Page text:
Joseph Rendall

Headshot of Joseph Rendall


KU major: Architectural Engineering, Class of 2012

Current occupation: Peace Corps Volunteer (Education Sector in Uganda)r

Research mentors while at KU: Oswald Chong, Brian Rock and Tom Glavinichy

Describe the undergraduate research experience that you had while at KU: The independent research courses and undergraduate research position topics were all about sustainability in engineering design. The sustainable topics included: housing options for low-income families, low-energy lighting and cooling systems for buildings, and green vehicle fueling/charging system. The topics were broad and gave a good overview of sustainable solutions in the engineered world.

Q: What do you think was the most important thing you learned while doing undergraduate research? 

A: How to develop informed opinions on cutting edge topics. Sustainability is a nebulous word; to have a clear definition of what sustainability is has helped me make informed decisions about my career and life.


Q: What advice do you have for undergraduates who might be interested in doing research?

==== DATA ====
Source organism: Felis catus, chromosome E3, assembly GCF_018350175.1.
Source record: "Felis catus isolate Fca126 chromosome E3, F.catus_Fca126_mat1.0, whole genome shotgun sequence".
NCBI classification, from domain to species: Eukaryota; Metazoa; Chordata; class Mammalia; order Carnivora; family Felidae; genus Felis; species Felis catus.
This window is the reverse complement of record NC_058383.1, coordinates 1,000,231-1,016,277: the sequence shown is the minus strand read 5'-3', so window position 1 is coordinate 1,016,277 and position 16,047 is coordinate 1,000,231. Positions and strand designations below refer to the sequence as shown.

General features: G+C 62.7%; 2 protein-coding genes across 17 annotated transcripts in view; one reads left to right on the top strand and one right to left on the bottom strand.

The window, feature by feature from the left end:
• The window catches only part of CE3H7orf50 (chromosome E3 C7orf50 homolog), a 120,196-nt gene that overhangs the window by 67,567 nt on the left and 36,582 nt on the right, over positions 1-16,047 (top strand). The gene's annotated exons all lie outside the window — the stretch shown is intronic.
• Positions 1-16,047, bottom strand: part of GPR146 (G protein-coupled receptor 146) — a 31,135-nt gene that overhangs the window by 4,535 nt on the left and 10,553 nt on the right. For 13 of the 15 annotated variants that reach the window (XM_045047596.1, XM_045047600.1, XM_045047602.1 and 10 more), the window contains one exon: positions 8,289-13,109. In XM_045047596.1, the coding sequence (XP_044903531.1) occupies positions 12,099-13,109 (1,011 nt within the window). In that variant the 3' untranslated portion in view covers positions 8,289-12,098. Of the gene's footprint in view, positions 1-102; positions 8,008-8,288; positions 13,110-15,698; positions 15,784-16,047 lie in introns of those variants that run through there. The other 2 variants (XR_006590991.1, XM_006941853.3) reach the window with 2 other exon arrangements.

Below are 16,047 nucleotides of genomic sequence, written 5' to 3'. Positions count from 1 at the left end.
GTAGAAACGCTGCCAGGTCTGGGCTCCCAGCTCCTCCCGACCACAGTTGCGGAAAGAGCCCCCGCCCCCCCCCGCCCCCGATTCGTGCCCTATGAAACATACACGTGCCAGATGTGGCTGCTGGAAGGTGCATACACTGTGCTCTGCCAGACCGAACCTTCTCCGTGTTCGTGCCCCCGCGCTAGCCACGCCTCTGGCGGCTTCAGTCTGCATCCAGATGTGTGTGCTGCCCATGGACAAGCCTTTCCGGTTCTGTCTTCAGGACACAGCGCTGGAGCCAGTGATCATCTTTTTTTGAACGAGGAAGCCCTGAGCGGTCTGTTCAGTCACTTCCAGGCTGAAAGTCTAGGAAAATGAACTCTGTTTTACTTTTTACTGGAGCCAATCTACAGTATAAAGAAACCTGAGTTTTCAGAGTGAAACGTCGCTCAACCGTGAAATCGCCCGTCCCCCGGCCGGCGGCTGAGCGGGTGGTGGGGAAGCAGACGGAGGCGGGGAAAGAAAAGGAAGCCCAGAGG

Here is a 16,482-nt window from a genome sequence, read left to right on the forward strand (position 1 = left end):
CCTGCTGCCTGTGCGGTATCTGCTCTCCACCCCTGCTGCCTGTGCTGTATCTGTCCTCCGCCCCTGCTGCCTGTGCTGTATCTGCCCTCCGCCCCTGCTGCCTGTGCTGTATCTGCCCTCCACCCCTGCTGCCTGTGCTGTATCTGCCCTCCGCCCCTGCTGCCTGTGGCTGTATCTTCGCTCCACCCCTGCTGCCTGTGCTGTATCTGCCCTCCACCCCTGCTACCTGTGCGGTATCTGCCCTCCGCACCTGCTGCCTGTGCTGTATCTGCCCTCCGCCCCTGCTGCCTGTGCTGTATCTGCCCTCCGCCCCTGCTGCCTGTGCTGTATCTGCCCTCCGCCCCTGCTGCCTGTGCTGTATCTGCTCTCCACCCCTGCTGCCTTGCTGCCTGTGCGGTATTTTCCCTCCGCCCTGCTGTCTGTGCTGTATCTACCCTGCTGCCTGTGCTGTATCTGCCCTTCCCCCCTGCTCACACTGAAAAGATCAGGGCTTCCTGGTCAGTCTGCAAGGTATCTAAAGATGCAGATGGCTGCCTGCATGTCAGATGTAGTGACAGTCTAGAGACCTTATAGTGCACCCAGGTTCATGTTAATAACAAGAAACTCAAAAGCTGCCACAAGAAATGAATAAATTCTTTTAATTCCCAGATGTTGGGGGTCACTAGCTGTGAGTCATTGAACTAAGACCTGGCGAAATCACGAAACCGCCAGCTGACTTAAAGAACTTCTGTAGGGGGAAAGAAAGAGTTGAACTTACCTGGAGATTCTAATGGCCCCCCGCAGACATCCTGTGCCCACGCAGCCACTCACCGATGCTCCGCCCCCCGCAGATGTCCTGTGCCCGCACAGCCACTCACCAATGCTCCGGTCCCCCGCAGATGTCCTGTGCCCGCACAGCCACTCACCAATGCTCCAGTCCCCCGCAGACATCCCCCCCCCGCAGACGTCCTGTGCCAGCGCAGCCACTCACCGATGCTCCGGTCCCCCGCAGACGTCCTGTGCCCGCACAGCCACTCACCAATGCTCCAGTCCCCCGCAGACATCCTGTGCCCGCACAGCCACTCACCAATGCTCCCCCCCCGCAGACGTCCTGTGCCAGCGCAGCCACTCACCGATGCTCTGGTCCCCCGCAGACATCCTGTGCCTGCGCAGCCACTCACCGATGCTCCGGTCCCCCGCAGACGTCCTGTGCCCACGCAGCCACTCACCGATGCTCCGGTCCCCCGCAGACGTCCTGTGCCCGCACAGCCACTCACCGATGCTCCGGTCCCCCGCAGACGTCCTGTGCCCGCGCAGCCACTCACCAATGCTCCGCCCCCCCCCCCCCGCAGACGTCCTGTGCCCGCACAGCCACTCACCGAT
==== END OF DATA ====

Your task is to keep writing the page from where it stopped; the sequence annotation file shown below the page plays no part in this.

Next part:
A: Do it! The research or creative scholarship won't always be easy, but you will take more away from doing the work than you put into it. Find great mentors and let them help you find answers!


Q: Do you use any of the skills or perspectives gained doing research in your current occupation?  How so?

A: The outlook of the world through the eye of sustainability has helped me choose appropriate projects to work on in developing communities/nations. There are many unsustainable engineering projects in the developing world. Critically analyzing projects, like research, is key to finding solutions.


Q: Many undergraduate researchers are making decisions about what to do after they graduate from KU. Having been in those shoes, what do you know now that you wish you’d known then? Do you have any advice?

A:  Go out of your comfort-zone and try things. Never let anyone define "the real world" for you. Academics can be your "real world," but don't forget to trust your gut.